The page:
This interesting legal case from the 11th circuit Court of Appeals in Georgia details just how far a high school football coach can go before being held responsible for injuries to a student. As revealed in the decision, it is a pretty high threshold that a plaintiff must overcome in order to impose liability.
In the case, plaintiffs alleged that the coaches violated Tyler Davis’s substantive due process rights during a voluntary football workout session because: (1) Davis was deprived of water and exhibited signs of overheating; (2) when Davis collapsed on the football field, the coaches deliberately chose not to assist him or immediately summon medical assistance; and (3) these deliberate decisions resulted in the deprivation of his right to life, liberty, health, bodily integrity, and safety. Plaintiffs alleged the coaches’ actions culminated in Davis’s death during the early morning hours the following day. The lower court found these facts, if proven, were sufficient to support a finding that the coaches acted willfully or maliciously with an intent to injure Davis. But the appeals court disagreed and reversed the decision.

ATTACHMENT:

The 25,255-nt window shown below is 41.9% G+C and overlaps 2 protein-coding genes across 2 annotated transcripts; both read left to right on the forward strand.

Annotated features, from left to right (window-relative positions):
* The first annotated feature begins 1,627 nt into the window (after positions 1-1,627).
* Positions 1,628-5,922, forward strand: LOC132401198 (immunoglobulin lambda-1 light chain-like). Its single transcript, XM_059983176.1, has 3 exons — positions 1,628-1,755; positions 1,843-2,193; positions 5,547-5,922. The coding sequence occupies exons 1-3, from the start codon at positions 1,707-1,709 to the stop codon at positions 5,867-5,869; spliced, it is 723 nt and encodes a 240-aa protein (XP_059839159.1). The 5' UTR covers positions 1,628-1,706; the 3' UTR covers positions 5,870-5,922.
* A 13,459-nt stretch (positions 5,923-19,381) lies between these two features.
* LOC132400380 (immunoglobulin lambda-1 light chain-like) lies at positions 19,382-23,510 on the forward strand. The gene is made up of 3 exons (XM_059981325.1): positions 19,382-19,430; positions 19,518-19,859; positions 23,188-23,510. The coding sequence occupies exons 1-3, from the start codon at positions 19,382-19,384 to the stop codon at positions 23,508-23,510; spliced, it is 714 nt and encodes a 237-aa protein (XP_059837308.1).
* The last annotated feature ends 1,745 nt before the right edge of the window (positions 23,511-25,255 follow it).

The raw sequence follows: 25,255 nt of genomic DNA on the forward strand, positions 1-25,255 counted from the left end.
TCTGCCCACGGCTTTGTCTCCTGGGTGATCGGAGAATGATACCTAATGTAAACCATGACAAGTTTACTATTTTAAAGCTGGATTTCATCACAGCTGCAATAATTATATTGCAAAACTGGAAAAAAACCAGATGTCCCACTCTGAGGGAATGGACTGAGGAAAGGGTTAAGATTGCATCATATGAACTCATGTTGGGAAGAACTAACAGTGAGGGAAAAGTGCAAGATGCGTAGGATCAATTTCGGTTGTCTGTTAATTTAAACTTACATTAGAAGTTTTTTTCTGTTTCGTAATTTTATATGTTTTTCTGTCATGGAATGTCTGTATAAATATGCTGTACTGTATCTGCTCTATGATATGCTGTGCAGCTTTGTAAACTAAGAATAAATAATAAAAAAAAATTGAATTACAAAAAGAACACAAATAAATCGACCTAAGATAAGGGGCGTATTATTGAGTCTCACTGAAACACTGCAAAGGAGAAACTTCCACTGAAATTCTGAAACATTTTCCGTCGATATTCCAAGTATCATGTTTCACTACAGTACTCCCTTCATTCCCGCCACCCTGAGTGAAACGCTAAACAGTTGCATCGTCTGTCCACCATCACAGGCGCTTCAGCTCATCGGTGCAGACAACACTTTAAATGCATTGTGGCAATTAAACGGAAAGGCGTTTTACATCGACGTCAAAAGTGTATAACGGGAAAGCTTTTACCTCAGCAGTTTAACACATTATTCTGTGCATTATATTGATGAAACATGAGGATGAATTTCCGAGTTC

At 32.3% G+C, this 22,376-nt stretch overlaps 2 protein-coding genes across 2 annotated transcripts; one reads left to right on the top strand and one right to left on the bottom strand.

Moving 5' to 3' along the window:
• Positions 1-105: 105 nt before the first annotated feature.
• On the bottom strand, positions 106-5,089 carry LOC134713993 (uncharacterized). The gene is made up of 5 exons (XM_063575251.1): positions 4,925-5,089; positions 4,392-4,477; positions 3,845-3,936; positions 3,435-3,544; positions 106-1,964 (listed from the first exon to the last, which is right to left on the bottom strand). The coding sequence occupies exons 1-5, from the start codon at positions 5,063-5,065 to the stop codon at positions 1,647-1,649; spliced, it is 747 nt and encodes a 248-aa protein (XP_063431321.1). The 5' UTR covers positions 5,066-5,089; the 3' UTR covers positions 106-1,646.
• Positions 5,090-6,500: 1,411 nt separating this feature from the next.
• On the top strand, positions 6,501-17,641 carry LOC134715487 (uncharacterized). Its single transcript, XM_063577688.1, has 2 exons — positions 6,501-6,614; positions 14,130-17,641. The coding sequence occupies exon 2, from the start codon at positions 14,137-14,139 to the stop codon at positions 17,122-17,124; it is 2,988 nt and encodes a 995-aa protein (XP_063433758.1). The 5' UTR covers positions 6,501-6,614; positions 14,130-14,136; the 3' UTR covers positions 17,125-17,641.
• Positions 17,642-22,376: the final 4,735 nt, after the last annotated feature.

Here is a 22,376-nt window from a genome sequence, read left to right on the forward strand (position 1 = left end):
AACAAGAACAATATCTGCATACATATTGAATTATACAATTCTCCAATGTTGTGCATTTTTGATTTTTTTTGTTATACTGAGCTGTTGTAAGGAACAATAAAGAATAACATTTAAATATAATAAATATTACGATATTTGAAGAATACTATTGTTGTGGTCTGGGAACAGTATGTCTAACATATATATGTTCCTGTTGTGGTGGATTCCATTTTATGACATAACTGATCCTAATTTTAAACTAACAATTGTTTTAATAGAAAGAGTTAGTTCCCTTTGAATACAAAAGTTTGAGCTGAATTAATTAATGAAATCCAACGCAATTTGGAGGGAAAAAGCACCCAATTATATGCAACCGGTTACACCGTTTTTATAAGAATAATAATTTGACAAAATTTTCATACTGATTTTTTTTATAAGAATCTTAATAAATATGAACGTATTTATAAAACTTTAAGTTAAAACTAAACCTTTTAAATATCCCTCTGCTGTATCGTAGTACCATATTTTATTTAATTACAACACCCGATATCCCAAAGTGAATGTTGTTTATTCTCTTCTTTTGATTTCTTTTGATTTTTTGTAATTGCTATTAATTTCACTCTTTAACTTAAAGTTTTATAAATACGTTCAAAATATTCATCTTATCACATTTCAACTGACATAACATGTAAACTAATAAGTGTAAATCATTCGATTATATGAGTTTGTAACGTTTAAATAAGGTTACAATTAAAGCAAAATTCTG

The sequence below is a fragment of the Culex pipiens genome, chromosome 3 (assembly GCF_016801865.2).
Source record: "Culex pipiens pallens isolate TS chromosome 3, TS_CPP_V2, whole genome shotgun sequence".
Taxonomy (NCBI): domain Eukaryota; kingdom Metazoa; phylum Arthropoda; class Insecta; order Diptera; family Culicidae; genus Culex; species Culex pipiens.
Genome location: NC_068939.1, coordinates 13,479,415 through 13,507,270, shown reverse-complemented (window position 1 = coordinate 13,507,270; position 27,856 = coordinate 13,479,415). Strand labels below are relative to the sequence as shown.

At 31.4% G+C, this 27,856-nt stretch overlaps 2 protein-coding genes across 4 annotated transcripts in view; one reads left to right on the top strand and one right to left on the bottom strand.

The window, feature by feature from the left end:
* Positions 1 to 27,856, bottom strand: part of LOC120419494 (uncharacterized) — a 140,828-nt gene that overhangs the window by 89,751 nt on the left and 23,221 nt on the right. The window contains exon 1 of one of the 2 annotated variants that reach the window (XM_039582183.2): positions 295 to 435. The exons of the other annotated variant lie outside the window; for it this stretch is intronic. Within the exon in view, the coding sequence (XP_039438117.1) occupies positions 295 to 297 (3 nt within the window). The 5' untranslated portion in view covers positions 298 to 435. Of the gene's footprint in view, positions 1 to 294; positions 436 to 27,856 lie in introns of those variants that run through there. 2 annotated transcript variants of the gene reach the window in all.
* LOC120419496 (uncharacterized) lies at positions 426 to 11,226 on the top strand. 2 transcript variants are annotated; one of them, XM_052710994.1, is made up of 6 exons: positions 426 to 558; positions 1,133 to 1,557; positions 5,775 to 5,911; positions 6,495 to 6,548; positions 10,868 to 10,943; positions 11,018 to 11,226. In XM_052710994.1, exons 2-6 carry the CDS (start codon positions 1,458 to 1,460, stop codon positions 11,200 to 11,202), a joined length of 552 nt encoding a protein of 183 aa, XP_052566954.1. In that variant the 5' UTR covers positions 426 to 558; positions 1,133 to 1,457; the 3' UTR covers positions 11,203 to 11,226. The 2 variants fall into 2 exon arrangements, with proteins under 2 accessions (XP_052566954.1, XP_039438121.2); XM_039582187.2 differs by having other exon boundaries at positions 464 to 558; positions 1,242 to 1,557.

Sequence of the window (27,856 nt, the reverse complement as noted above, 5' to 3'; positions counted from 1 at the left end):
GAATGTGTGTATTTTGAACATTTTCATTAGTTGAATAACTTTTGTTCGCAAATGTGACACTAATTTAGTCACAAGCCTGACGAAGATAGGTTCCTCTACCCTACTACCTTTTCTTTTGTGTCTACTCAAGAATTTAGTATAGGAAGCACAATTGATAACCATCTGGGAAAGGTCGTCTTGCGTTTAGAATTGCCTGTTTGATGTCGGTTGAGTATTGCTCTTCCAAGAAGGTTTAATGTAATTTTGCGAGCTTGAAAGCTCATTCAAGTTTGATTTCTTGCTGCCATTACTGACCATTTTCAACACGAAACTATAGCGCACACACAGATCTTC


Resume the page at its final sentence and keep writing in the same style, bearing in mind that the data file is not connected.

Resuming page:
The court reasoned that Tyler Davis voluntarily participated in an extracurricular afterschool activity, so no custodial relationship existed between himself and the school. And the court found that the allegations did not support a finding that the coaches acted willfully or maliciously with an intent to injure Davis. The court also noted that while the facts allege that the coaches were deliberately indifferent to the safety risks posed by their conduct to Davis, in a school setting case, allegations of deliberate indifference, without more, do not rise to the conscience-shocking level required for a constitutional violation.